By William Palisano, Owner of Lincoln Archives, (Bill@lincolnarchives.com, 716-871-7040, ext 105)
Among other requirements, per “45CFR 164.308 – Administrative Safeguards” covered entities MUST perform : (1) Risk analysis (Required). Conduct an accurate and thorough assessment of the potential risks and vulnerabilities to the confidentiality, integrity, and availability of electronic protected health information held by the covered entity. (2) Establish (and implement as needed) policies and procedures for responding to an emergency or other occurrence (for example, fire, vandalism, system failure, and natural disaster) that damages systems that contain electronic protected health information. (3) Establish and implement procedures to create and maintain retrievable exact copies of electronic protected health information. (4) Establish (and implement as needed) procedures to restore any loss of data. (5) Establish (and implement as needed) procedures to enable continuation of critical business processes for protection of the security of electronic protected health information while operating in emergency mode. (6) Implement procedures for periodic testing and revision of contingency plans. (7) Perform a periodic technical and nontechnical evaluation.
So, for basic compliance under HIPAA, you have to have a backup & recovery plan, and you must test it, document it, and revise it periodically. Aside from the law, it’s just good business practice, because as you know ‘stuff happens’. I’ve worked with medical practices for 21 years and have seen a lot of different ways it’s been done. Some I do NOT recommend:
(1) Assuming RAID Technology is the same as backing up your information. RAID is a system of storing the same data in different places on multiple hard drives within a server or disk storage array. If a hard drive goes down, the system can re-build it exactly, thus no loss of that drive’s data. (Also, re-building a drive can be extremely time consuming). This is a very good technology for hardware failure. But, it is NOT the same as backup. (2) Someone (or a s/w automatically) copying files to an external hard drive, and that drive stays right next to the server or primary storage device (it needs to be in a different location). (3) Or, same scenario but someone takes the drive home, to a safe deposit box, etc. but the data WAS NOT ENCRYPTED before being written, and leaves office: A BIG No-No. Any time data leaves the primary server or storage repository and leaves the protection of the facility, its security, its firewalls, etc., it must be encrypted. Period.
Other scenarios that work, are fairly inexpensive, simple, and are low touch. (1) You can buy an external tape drive, automatic backup s/w, and tapes for a few hundred dollars (Tapes cost less than external hard drives. Hence, multiple generations of backups will cost less vs. buying multiple ext. hard drives). If you go this route: MAKE SURE YOUR SOFTWARE ENCRYPTS YOUR DATA before written. Also, keep a minimum of five (5) full backups (four of them off-site; 1 in tape drive and ROTATE). (2) A better strategy includes adding weekly, monthly and annual backups. Repeat: encrypt then get backups off-site. Bank vaults/safe deposit boxes are “OK”, but try to get tapes out after hours: not likely. There are companies that are very good at providing backup tape rotation and storage services, and some scenarios can be very cost effective (Google: “backup tape vaulting Buffalo”).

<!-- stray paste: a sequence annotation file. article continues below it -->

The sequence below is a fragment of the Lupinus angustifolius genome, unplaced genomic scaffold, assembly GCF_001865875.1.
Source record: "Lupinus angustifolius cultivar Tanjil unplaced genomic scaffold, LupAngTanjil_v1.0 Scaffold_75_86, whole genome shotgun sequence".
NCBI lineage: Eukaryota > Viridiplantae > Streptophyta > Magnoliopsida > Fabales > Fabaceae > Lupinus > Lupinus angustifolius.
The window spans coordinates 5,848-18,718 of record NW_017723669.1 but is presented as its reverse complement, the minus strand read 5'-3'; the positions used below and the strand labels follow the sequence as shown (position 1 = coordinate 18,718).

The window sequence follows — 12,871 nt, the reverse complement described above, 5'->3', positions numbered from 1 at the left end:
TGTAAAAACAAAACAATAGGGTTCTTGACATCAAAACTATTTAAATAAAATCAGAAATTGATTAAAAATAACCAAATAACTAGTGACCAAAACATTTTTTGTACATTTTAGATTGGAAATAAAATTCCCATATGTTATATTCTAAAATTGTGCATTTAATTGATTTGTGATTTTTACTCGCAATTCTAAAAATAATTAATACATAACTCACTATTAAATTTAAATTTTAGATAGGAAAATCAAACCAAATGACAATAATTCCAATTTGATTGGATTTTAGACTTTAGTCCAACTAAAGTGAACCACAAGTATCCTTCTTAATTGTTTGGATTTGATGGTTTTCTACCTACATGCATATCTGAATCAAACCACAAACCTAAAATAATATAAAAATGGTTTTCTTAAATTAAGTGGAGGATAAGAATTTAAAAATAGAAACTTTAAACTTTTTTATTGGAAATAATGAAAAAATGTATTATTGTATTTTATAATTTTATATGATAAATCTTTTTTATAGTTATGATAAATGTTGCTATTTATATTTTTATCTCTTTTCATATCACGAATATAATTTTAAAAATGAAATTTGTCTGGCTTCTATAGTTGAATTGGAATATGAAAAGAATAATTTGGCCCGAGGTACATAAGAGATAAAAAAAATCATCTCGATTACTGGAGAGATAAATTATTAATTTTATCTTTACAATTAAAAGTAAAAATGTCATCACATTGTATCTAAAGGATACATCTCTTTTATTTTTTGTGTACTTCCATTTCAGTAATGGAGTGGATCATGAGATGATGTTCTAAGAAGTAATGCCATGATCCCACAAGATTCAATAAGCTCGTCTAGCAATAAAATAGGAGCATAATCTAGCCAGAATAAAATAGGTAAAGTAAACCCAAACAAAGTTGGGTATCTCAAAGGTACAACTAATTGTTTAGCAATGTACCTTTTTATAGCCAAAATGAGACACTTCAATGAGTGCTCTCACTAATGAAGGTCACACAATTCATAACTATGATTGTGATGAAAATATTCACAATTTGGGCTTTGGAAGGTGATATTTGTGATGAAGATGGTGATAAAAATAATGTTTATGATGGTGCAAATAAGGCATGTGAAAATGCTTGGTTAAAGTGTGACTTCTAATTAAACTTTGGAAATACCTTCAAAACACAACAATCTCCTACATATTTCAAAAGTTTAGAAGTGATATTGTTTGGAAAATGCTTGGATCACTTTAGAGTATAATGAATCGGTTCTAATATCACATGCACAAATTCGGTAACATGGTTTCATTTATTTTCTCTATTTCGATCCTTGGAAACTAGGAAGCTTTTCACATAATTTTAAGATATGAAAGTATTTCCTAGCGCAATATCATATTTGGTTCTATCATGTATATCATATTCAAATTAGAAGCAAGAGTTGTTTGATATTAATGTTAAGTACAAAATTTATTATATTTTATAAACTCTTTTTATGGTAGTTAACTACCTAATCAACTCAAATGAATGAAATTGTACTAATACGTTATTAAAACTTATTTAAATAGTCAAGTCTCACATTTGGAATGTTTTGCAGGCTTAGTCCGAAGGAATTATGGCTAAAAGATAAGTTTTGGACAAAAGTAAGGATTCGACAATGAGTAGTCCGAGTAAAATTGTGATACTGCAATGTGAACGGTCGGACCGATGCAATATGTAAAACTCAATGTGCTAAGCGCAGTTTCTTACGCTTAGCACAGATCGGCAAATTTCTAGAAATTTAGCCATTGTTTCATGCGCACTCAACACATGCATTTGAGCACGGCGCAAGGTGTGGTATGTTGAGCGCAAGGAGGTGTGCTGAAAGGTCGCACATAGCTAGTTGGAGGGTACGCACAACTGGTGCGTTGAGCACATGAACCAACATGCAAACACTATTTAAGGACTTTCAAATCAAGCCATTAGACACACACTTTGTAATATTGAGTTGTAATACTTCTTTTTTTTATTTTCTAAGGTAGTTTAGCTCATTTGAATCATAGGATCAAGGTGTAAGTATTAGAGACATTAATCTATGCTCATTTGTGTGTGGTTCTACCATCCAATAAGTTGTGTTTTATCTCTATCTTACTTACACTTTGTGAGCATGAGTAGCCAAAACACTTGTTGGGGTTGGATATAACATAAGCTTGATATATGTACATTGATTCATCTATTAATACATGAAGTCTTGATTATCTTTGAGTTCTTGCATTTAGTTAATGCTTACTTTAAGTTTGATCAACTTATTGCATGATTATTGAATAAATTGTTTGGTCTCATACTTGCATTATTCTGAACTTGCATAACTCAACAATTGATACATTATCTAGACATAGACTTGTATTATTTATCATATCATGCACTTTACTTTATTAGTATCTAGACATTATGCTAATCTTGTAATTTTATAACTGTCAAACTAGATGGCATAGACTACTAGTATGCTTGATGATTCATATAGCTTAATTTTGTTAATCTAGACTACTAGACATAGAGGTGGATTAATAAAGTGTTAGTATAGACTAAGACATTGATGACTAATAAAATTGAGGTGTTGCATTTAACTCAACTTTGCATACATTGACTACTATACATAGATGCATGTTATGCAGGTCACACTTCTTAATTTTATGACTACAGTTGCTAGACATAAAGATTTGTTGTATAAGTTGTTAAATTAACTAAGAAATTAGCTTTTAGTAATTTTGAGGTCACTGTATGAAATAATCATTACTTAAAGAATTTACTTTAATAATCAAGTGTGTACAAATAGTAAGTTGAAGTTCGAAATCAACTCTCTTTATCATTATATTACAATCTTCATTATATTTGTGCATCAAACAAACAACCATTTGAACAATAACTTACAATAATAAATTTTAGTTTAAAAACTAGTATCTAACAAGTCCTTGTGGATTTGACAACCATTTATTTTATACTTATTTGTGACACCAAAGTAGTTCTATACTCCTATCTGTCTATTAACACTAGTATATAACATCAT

And then, there’s ‘the cloud’. There are plenty of local providers (Google: “cloud backup buffalo, ny”). These scenarios can be fully automatic, low touch, highly secure and cost effective. Some require only software installed (no hardware necessary) which encrypts and then streams data off-site to providers secured vault for true Disaster Recovery protection. Some use a backup appliance (pre-configured and do all the work) attached to your network. These systems can be quickly deployed, installed, configured, and up and running. If the provider is good, he/she will assist in creating a backup and recovery strategy (selecting critical data to protect, how many generations of each file, scheduling the backups, creating a retention program), and he/she will test the backups (and more importantly test the restores). He/she can also document the tests which meets HIPAA requirement). Another benefit is that these solutions are typically scalable (as your data needs grow, the solution accommodates it; primarily non-appliance solutions). Many charge only based on the amount of data protected or stored. Hence, there is no up-front cost (Cap-Ex), rather, a pay-as-you-go model (Op-Ex). You can change your strategy on the fly; increase or decrease your protection (and costs). Very flexible.
Btw: if your data is hosted somewhere else, it doesn’t mean it’s backed up to another off-site location. It’s just not at YOUR site and is still subject to risk. You need to ask your provider that question – it is critical (even Amazon, Google, Yahoo go down, lose data and have to restore from backups). A good cloud backup provider can actually backup your data from your hosted site (and restore to an alternative site), just in case…). So, regardless of which way you protect your data, just make sure you do. Test it, and document it. An ounce of prevention…